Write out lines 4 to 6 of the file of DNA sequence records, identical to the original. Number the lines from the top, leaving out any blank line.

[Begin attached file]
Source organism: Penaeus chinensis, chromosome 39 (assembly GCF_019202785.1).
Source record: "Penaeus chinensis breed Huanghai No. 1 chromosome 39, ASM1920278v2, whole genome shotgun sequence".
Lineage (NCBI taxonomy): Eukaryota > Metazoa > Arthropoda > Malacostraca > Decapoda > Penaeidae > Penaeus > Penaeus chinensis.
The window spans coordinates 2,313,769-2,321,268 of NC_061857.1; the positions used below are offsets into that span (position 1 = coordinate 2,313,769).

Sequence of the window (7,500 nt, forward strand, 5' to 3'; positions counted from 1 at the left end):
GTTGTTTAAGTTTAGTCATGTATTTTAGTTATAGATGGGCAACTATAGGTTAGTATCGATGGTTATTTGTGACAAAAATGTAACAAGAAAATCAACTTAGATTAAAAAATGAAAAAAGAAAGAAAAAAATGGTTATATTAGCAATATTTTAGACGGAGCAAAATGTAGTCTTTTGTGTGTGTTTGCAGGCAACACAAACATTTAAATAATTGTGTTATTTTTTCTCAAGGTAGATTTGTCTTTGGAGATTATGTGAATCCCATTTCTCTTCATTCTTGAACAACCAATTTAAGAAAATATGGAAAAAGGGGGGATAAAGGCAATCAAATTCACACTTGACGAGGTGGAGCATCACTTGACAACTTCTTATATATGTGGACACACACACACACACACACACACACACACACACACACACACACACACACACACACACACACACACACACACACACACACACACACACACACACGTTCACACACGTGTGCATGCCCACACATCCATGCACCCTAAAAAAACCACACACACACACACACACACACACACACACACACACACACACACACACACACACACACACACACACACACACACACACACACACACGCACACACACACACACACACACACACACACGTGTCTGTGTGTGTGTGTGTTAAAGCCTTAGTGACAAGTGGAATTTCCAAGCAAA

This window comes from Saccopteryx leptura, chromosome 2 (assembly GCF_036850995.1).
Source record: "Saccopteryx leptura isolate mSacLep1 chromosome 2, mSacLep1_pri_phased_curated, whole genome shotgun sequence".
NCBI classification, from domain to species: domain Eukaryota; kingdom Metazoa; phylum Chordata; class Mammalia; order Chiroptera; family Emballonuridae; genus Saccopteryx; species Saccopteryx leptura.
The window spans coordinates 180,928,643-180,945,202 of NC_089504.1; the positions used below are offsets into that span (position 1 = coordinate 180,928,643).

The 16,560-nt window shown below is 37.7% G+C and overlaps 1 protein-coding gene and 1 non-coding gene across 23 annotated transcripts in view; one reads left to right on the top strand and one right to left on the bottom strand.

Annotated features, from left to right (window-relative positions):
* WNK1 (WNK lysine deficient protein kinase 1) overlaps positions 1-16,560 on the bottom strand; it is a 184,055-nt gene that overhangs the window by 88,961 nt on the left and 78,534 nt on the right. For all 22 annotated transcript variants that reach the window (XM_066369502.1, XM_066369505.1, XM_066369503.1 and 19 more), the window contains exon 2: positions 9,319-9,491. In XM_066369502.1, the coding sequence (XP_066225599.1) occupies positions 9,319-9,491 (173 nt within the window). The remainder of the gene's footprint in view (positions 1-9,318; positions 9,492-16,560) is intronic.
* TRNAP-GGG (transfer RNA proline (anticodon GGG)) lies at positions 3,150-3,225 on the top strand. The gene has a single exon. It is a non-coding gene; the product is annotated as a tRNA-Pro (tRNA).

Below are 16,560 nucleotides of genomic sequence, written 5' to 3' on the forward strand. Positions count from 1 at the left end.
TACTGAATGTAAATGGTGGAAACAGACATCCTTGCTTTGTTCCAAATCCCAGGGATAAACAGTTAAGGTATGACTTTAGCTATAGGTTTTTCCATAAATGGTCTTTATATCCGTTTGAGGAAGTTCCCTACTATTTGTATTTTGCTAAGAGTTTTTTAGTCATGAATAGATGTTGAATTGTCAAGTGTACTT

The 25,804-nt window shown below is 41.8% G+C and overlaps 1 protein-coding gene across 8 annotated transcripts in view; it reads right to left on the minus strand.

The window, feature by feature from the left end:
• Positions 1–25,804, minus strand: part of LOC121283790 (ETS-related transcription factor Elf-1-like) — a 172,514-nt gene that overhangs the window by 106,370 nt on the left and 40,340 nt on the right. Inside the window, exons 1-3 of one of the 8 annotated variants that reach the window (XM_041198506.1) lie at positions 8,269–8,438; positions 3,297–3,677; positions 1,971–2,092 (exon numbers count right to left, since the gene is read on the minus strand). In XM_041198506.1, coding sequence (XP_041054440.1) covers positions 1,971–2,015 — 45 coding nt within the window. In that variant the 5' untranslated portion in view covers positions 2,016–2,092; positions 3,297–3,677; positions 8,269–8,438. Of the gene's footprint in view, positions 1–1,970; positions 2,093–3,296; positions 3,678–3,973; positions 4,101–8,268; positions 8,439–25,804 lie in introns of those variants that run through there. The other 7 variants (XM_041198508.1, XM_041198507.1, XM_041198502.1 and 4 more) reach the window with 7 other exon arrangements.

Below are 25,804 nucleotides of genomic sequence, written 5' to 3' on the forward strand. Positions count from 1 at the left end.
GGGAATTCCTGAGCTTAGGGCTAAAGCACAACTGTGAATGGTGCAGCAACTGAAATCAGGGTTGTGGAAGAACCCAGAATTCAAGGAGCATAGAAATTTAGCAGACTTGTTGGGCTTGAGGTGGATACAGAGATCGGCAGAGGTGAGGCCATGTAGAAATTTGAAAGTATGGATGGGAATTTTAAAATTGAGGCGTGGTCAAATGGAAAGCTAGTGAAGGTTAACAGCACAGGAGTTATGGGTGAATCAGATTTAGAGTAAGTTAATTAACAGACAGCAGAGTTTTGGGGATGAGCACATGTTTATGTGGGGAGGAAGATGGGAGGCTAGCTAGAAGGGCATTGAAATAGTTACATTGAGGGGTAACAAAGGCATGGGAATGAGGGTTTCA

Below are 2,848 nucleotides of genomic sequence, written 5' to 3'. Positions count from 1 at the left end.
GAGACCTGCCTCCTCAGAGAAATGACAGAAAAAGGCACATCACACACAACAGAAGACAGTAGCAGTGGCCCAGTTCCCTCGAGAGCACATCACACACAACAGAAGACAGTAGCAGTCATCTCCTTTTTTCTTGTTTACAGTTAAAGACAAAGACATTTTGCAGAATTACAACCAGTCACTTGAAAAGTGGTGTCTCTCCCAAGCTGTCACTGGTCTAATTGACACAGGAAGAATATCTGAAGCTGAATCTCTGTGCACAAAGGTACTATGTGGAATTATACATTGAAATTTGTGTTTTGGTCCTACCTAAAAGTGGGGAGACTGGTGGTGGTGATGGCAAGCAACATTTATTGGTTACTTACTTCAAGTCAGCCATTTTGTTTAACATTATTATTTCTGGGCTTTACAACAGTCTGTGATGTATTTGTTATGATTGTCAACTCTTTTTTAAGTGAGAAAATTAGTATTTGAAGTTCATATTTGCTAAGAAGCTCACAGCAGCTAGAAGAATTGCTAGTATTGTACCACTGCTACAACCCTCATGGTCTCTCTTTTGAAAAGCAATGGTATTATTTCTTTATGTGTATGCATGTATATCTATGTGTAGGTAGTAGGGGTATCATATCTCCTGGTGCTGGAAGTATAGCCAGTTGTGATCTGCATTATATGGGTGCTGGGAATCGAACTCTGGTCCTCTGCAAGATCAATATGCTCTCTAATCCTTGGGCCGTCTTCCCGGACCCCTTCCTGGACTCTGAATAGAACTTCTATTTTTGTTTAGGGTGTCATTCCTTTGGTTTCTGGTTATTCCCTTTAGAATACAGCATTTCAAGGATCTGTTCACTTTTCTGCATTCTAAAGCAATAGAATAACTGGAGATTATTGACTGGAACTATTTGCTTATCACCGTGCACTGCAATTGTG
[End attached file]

The window spans coordinates 2,313,769-2,321,268 of NC_061857.1; the positions used below are offsets into that span (position 1 = coordinate 2,313,769).

Sequence of the window (7,500 nt, forward strand, 5' to 3'; positions counted from 1 at the left end):
GTTGTTTAAGTTTAGTCATGTATTTTAGTTATAGATGGGCAACTATAGGTTAGTATCGATGGTTATTTGTGACAAAAATGTAACAAGAAAATCAACTTAGATTAAAAAATGAAAAAAGAAAGAAAAAAATGGTTATATTAGCAATATTTTAGACGGAGCAAAATGTAGTCTTTTGTGTGTGTTTGCAGGCAACACAAACATTTAAATAATTGTGTTATTTTTTCTCAAGGTAGATTTGTCTTTGGAGATTATGTGAATCCCATTTCTCTTCATTCTTGAACAACCAATTTAAGAAAATATGGAAAAAGGGGGGATAAAGGCAATCAAATTCACACTTGACGAGGTGGAGCATCACTTGACAACTTCTTATATATGTGGACACACACACACACACACACACACACACACACACACACACACACACACACACACACACACACACACACACACACACACACACACACACACACACGTTCACACACGTGTGCATGCCCACACATCCATGCACCCTAAAAAAACCACACACACACACACACACACACACACACACACACACACACACACACACACACACACACACACACACACACACACACACACACACACGCACACACACACACACACACACACACACACGTGTCTGTGTGTGTGTGTGTTAAAGCCTTAGTGACAAGTGGAATTTCCAAGCAAA